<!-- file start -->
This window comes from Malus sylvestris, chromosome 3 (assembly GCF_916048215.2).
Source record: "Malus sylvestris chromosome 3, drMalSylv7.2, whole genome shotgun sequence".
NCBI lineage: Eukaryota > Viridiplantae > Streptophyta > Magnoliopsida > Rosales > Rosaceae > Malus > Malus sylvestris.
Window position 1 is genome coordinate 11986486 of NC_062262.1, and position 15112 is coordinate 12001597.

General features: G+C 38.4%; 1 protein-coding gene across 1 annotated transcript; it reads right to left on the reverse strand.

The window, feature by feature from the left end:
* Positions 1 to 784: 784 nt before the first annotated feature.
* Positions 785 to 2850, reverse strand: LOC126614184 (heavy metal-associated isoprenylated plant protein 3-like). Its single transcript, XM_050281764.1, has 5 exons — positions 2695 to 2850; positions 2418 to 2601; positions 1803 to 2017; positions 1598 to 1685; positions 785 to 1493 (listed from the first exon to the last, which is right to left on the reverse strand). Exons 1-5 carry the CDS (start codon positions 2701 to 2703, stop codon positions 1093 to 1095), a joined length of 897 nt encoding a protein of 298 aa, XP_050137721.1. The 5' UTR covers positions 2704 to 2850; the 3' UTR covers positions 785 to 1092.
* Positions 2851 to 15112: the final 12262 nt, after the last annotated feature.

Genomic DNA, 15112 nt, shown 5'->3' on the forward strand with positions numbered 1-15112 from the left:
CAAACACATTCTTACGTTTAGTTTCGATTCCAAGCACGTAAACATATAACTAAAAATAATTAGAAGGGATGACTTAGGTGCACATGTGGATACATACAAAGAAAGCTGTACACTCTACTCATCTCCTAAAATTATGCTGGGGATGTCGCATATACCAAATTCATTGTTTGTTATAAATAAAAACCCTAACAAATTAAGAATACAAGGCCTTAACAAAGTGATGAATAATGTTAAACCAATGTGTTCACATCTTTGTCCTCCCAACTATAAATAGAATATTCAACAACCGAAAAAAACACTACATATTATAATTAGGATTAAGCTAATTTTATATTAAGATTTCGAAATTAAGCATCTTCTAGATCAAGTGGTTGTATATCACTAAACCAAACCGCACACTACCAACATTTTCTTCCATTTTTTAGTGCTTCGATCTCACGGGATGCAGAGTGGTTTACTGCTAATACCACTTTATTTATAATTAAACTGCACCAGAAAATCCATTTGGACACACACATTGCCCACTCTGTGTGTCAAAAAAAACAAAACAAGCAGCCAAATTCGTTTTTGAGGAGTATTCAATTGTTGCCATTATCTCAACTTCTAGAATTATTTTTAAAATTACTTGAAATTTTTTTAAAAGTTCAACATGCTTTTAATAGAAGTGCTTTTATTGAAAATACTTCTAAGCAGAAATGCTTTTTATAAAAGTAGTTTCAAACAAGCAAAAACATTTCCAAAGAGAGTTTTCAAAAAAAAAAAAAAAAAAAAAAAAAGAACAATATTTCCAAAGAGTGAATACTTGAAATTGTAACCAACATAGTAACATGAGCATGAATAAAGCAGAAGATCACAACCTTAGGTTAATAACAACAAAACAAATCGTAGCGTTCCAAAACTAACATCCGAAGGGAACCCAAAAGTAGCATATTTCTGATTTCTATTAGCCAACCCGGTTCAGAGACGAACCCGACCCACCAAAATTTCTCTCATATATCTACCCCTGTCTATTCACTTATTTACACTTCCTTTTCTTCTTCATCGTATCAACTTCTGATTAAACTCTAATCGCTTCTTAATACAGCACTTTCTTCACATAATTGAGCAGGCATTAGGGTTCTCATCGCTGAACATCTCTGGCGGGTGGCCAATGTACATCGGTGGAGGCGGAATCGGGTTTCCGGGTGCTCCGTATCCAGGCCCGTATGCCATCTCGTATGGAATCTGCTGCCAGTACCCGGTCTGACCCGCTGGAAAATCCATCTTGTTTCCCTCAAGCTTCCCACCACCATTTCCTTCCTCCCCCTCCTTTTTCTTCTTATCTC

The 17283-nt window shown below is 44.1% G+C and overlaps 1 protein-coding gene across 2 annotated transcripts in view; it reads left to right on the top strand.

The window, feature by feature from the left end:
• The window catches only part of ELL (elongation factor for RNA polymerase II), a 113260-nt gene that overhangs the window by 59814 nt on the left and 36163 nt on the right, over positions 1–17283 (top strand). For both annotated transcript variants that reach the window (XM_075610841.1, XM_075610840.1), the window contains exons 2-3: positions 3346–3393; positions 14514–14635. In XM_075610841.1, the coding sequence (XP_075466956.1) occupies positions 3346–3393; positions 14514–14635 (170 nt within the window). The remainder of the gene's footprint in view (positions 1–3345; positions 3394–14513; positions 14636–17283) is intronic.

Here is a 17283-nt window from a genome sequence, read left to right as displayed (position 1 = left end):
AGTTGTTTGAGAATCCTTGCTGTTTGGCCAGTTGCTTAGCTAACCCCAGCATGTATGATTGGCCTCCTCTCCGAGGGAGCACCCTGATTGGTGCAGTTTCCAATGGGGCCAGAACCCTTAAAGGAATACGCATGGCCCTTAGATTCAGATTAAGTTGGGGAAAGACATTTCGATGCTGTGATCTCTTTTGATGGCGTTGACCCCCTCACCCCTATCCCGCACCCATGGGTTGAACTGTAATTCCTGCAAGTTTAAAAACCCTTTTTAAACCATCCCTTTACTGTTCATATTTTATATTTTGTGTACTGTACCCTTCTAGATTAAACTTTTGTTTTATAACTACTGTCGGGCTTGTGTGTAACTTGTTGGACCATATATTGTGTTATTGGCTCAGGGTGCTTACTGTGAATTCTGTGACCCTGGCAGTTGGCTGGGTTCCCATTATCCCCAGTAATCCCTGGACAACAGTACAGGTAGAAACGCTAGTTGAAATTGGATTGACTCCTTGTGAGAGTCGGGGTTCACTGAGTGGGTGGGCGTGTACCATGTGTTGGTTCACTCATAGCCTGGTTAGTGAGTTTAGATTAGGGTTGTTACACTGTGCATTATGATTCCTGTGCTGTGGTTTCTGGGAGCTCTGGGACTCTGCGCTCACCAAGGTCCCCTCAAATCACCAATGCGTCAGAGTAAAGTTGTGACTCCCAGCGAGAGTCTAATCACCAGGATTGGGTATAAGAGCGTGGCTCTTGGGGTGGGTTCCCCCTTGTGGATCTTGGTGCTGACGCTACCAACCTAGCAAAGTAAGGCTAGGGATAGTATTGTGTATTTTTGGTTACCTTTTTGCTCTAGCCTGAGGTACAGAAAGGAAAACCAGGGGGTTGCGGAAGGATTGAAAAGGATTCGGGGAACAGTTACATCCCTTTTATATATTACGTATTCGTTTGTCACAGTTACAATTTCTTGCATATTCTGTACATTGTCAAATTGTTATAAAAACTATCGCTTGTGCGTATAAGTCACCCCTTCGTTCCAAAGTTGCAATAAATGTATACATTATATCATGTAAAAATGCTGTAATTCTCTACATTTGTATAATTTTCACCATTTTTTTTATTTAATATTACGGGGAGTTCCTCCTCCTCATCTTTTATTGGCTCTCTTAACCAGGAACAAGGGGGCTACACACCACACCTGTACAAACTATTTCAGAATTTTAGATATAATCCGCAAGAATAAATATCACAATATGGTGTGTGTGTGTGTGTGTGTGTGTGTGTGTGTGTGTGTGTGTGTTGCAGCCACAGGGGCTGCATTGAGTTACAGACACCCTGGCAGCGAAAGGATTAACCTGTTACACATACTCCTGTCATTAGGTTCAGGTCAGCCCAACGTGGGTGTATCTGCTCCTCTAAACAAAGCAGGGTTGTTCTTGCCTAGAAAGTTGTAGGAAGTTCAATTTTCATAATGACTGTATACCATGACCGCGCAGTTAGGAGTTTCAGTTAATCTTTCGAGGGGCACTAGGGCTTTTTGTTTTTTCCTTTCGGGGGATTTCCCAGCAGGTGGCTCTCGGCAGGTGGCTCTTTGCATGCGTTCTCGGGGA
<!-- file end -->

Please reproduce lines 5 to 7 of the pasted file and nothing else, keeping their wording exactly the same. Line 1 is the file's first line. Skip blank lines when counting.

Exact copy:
General features: G+C 38.4%; 1 protein-coding gene across 1 annotated transcript; it reads right to left on the reverse strand.

The window, feature by feature from the left end:
* Positions 1 to 784: 784 nt before the first annotated feature.